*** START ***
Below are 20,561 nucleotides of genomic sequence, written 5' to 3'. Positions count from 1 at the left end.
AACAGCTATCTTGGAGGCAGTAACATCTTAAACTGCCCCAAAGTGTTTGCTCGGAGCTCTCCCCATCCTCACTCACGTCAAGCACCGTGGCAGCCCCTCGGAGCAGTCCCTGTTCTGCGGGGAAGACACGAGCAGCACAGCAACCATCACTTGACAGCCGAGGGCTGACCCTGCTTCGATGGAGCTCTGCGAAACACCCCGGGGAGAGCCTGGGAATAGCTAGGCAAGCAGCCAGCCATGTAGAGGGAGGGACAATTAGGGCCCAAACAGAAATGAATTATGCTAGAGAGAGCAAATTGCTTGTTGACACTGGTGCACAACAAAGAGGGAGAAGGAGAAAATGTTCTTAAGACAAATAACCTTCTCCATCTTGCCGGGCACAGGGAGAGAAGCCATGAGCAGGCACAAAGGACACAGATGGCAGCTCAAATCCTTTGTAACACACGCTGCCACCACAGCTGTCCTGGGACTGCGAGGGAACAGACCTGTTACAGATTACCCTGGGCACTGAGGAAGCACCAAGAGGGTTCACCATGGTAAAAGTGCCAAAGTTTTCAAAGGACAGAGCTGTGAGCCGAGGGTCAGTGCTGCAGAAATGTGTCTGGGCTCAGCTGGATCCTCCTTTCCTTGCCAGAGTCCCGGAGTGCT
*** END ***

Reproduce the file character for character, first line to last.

Below are 20,561 nucleotides of genomic sequence, written 5' to 3'. Positions count from 1 at the left end.
AACAGCTATCTTGGAGGCAGTAACATCTTAAACTGCCCCAAAGTGTTTGCTCGGAGCTCTCCCCATCCTCACTCACGTCAAGCACCGTGGCAGCCCCTCGGAGCAGTCCCTGTTCTGCGGGGAAGACACGAGCAGCACAGCAACCATCACTTGACAGCCGAGGGCTGACCCTGCTTCGATGGAGCTCTGCGAAACACCCCGGGGAGAGCCTGGGAATAGCTAGGCAAGCAGCCAGCCATGTAGAGGGAGGGACAATTAGGGCCCAAACAGAAATGAATTATGCTAGAGAGAGCAAATTGCTTGTTGACACTGGTGCACAACAAAGAGGGAGAAGGAGAAAATGTTCTTAAGACAAATAACCTTCTCCATCTTGCCGGGCACAGGGAGAGAAGCCATGAGCAGGCACAAAGGACACAGATGGCAGCTCAAATCCTTTGTAACACACGCTGCCACCACAGCTGTCCTGGGACTGCGAGGGAACAGACCTGTTACAGATTACCCTGGGCACTGAGGAAGCACCAAGAGGGTTCACCATGGTAAAAGTGCCAAAGTTTTCAAAGGACAGAGCTGTGAGCCGAGGGTCAGTGCTGCAGAAATGTGTCTGGGCTCAGCTGGATCCTCCTTTCCTTGCCAGAGTCCCGGAGTGCT